The physical testing requires well-conditioned young athletes to stress their bodies to the limits of their endurance. It's a taxing workout, harder than what they do on a daily basis, but within their abilities.
The psychological testing is relatively new, added in recent years to reveal aspects of a player's personality not otherwise easy to discover. Each player takes a short psychological quiz immediately following their fitness testing, while some teams have their own psychological exams for players to take.
The interview has long been part of combine testing and varies from team to team. Each team gets 20 minutes to talk to a player; four or five talent evaluators -- including general managers in some cases -- spent up to nine hours per day during the five interview days talking to players.
Atlanta Thrashers General Manager Don Waddell and a pair of assistant general managers, Rick Dudley of the Chicago Blackhawks and Jim Nill of the Detroit Red Wings, discussed their approach to the combine interviews with NHL.com.
Each was asked what players were expected to be asked at the Combine and what teams are looking to find out.
"There's certain things you can ask to find out … if you ask him what he needs to work on," Dudley said. "You probably know the player well enough to know what he needs to work on. If he's not direct with that and doesn't understand that he does have weaknesses, that can be a little bit of a problem.
"You'd like to think the kid would be honest enough to say, you know what, my skating, my first couple steps. Often they are honest -- my first couple steps I do need to work on. I'm working with (a trainer or power-skating coach) to get better, I'm doing a lot of plyometrics. If they go through something like that, you say this kid really is serious about this."
"We always say we know you as a player, we've scouted you," Waddell said. "We ask them what kind of player they believe they are, if they're looking at NHL players who they think they most resemble. Those are pretty standard questions. Then we break away from that, start asking about hobbies, and depending on the hobby that might lead to two or three questions. Try to break away who their best friend in high school was, what that person is doing now, would you give me their phone number so I can call them? You try to do things like that, want to find out about them as a kid."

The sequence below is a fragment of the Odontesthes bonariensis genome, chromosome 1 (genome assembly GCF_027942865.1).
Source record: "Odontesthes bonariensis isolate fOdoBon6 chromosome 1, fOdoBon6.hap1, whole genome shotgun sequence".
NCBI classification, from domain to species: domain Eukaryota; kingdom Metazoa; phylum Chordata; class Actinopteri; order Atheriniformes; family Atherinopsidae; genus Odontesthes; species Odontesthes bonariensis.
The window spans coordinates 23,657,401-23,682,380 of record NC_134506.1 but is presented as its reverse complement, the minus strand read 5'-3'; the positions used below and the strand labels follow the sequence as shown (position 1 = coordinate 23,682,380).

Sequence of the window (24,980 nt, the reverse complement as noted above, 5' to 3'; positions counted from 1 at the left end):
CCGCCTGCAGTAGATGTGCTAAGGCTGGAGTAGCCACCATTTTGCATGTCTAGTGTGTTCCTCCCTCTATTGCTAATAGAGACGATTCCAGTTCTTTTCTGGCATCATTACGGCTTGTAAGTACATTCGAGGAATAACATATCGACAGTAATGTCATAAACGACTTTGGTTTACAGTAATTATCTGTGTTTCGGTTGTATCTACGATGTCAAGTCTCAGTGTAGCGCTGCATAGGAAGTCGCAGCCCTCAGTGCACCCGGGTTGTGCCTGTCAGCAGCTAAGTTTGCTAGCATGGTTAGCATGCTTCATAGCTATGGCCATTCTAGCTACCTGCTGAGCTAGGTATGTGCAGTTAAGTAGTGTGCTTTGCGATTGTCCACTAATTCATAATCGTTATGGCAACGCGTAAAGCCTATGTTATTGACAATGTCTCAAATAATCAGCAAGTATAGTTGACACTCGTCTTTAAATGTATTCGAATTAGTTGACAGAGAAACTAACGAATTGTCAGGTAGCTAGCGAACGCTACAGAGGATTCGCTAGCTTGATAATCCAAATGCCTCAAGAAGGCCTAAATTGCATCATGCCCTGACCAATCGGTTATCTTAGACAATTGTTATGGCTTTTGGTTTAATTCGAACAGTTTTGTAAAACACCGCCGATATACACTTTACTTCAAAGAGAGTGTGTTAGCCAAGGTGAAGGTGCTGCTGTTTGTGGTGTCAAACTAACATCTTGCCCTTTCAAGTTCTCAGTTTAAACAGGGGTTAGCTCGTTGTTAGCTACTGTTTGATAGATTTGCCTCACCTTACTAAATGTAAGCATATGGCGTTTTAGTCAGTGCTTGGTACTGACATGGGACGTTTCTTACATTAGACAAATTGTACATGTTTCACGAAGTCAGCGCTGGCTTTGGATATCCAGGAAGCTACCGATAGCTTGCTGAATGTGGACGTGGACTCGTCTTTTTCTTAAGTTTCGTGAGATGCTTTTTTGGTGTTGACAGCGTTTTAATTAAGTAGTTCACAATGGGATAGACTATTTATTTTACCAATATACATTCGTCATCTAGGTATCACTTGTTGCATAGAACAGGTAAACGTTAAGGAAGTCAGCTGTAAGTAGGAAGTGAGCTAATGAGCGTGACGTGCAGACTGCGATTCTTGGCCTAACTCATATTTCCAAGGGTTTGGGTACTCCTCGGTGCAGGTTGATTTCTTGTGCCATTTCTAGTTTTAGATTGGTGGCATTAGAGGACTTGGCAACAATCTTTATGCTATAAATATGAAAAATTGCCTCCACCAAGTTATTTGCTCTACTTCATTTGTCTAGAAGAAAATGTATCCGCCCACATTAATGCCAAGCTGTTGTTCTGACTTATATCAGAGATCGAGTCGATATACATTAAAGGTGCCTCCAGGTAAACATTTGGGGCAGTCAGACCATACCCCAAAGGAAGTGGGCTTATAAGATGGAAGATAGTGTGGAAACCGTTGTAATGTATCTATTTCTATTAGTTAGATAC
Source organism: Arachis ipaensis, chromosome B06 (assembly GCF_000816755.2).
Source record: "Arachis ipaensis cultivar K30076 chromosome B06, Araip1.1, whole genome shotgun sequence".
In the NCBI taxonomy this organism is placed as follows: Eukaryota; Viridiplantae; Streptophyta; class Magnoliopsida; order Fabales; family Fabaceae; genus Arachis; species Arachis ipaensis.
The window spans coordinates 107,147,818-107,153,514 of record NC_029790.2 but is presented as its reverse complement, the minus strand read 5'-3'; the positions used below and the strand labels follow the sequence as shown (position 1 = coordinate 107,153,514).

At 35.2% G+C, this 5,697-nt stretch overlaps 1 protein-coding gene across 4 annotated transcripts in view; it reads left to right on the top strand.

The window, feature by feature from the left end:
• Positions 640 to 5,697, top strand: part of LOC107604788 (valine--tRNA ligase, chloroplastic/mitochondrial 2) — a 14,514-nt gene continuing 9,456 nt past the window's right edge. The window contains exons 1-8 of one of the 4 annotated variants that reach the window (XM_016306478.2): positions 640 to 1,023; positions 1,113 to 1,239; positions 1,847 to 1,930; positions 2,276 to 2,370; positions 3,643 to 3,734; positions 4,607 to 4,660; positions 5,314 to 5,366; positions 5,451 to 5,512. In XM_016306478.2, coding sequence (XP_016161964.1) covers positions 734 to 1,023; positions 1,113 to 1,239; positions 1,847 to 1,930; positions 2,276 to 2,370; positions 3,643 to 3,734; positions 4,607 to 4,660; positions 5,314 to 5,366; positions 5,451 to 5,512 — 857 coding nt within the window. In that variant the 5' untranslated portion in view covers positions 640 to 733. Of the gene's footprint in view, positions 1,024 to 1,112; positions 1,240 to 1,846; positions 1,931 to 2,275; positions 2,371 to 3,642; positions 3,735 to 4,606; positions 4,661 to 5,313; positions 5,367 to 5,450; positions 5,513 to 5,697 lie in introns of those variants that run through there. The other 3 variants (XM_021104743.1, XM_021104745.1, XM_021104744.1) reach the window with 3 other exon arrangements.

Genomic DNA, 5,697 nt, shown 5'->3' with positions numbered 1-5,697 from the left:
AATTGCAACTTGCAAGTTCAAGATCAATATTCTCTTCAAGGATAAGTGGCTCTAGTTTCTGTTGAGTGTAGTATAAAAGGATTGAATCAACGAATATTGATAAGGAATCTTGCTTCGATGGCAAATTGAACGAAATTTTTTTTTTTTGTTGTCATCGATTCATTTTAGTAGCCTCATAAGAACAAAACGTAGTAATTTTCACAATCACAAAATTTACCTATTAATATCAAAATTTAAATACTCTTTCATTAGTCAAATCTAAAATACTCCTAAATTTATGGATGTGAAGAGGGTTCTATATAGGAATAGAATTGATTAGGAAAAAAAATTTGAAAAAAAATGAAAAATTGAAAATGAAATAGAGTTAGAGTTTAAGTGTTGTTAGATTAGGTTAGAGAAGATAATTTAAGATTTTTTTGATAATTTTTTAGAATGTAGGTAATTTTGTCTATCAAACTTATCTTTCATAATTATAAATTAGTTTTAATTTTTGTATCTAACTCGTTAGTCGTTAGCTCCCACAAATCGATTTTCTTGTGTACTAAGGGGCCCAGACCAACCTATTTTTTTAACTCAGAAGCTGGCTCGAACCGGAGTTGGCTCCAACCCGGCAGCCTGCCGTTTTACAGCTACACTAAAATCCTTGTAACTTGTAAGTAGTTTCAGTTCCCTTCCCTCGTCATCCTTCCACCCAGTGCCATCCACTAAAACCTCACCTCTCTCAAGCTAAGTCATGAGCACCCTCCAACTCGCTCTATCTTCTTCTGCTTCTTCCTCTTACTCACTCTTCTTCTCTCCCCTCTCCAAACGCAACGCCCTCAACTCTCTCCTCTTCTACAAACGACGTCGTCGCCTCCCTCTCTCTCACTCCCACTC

"You've watched them play hockey," Nill said. "We are dealing with 17- and 18-year-old kids and we're trying to gather as much information as we can. We've watched them, their skills on the ice, their skating, their stickhandling and their strengths. The final piece of the puzzle is trying to figure out who and what the player is. Is he a character guy? Is there some flaw? We're just trying to figure the kid out, and a lot of times that's the most important part.
"The kids we are interviewing are all pretty good players. They're here for a reason. You're trying to find that extra character quality. Is there a fire burning in him that's going to make the difference?"
Nill was asked if it's possible to indentify that quality in a half-hour.